At the height of the Victorian period, a passion for the Gothic style swept England and spread far beyond.
Gothic architecture, associated with the social and cultural ideals of the Middle Ages, was seen as a means of remaking the modern world. In this lucid exposition, Chris Brooks unravels the layers of meaning that Gothic held for its many reinventors, from the political uses of Gothic history in the seventeenth century to Barry and Pugin's Houses of Parliament in the mid-nineteenth.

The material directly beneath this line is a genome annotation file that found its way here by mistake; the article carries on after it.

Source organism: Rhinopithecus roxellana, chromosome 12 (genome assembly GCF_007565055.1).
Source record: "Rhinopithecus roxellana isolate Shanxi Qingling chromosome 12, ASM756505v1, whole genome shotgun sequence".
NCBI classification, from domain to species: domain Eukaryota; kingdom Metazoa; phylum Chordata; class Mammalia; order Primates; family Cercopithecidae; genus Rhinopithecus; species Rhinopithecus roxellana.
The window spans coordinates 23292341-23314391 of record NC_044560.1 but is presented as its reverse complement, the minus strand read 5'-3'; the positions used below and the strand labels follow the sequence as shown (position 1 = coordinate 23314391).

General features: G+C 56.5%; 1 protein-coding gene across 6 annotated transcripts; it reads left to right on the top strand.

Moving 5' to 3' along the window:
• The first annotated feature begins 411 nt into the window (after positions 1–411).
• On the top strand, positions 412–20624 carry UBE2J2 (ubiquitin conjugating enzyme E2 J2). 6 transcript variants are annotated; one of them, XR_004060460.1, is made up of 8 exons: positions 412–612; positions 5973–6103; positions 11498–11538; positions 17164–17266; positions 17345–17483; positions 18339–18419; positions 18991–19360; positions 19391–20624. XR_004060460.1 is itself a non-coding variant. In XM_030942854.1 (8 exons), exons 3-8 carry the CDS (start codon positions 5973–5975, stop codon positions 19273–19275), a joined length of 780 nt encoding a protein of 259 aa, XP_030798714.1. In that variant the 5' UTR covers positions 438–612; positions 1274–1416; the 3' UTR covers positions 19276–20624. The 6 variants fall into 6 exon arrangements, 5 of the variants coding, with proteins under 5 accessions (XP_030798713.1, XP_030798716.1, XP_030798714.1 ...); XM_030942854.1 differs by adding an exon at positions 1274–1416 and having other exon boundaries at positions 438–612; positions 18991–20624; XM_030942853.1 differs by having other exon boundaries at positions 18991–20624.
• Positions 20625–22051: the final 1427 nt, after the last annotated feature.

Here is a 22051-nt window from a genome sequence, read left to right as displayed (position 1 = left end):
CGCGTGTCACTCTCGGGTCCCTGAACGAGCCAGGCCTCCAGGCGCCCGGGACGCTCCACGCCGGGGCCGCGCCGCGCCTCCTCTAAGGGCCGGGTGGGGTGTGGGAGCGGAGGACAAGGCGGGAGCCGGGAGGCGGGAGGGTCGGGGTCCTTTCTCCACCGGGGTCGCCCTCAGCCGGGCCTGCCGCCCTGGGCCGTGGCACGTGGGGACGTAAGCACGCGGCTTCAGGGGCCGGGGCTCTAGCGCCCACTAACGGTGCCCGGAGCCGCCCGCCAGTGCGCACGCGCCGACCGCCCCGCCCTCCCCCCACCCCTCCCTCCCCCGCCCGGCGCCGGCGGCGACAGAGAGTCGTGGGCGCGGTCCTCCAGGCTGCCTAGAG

Yet the Gothic revival is not just manifest in buildings continually recreated; it has taken the form of poetry and fiction, of painting and sculpture, of movies and video games, of Gothic music and Gothic punk.
This is the first book to deal comprehensively with the whole scope of the Gothic Revival.